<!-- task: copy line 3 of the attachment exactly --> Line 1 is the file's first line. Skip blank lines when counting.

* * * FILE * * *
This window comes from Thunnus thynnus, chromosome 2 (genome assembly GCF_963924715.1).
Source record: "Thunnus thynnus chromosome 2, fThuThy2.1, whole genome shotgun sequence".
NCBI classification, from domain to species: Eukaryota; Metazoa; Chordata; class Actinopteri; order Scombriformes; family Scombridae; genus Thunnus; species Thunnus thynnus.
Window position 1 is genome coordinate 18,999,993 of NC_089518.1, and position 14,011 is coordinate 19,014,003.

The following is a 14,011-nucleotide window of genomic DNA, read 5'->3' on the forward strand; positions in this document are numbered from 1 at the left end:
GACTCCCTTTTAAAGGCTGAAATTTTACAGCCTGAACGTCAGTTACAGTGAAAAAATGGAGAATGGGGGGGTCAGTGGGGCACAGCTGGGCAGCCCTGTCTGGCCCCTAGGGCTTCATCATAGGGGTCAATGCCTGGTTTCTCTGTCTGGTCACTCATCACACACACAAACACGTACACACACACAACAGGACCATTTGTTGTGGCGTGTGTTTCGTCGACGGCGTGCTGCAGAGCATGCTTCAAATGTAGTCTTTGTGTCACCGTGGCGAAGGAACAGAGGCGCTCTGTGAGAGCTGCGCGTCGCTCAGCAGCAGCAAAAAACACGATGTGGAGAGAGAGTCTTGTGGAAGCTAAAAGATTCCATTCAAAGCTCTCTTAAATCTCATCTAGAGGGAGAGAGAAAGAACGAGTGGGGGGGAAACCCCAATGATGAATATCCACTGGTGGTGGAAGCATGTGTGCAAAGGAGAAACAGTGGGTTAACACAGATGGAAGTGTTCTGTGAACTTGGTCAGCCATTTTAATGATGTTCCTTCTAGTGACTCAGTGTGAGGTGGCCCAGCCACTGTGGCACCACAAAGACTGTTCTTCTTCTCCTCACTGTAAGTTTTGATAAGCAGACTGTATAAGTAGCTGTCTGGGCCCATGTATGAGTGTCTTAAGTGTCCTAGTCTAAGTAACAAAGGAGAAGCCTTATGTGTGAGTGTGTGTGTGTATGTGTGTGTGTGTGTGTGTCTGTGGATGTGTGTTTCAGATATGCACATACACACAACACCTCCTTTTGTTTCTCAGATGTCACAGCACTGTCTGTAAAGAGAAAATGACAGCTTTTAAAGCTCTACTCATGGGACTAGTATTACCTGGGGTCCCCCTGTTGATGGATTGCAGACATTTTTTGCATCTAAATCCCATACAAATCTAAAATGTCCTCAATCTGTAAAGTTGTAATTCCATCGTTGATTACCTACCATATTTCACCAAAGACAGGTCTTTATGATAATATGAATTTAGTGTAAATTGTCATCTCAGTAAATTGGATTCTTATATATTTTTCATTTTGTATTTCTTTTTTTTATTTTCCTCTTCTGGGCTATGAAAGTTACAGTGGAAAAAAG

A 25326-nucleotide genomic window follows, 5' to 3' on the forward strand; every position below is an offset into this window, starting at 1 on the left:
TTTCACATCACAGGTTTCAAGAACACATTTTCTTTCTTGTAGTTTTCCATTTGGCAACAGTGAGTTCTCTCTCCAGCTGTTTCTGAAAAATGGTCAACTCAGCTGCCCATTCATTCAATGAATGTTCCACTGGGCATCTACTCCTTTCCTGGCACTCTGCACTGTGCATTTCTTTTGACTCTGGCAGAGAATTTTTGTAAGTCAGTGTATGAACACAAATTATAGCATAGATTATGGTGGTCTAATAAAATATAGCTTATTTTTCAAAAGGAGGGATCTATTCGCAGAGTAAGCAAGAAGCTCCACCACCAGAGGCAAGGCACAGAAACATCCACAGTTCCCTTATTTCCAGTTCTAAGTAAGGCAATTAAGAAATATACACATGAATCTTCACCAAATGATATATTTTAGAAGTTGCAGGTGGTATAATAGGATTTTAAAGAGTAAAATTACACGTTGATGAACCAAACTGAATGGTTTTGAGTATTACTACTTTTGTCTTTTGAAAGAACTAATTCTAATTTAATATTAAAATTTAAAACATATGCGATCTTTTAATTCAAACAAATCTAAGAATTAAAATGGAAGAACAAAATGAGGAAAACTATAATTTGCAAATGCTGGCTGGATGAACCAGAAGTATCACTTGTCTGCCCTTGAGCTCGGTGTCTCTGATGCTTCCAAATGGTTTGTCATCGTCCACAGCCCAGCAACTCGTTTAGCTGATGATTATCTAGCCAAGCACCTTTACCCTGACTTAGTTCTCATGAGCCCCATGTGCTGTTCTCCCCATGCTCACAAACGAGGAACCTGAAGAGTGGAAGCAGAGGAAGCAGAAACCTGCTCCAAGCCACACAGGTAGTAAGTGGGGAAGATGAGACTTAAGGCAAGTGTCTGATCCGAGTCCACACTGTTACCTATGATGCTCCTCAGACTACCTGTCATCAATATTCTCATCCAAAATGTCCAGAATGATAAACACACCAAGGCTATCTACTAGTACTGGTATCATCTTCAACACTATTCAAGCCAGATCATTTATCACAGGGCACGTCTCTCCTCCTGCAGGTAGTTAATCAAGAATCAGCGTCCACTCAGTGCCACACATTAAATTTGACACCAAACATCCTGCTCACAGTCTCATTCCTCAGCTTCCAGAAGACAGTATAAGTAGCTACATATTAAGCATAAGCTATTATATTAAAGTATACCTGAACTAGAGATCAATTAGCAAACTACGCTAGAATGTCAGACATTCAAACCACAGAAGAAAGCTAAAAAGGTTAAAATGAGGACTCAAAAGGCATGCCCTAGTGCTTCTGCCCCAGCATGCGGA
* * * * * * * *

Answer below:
NCBI classification, from domain to species: Eukaryota; Metazoa; Chordata; class Actinopteri; order Scombriformes; family Scombridae; genus Thunnus; species Thunnus thynnus.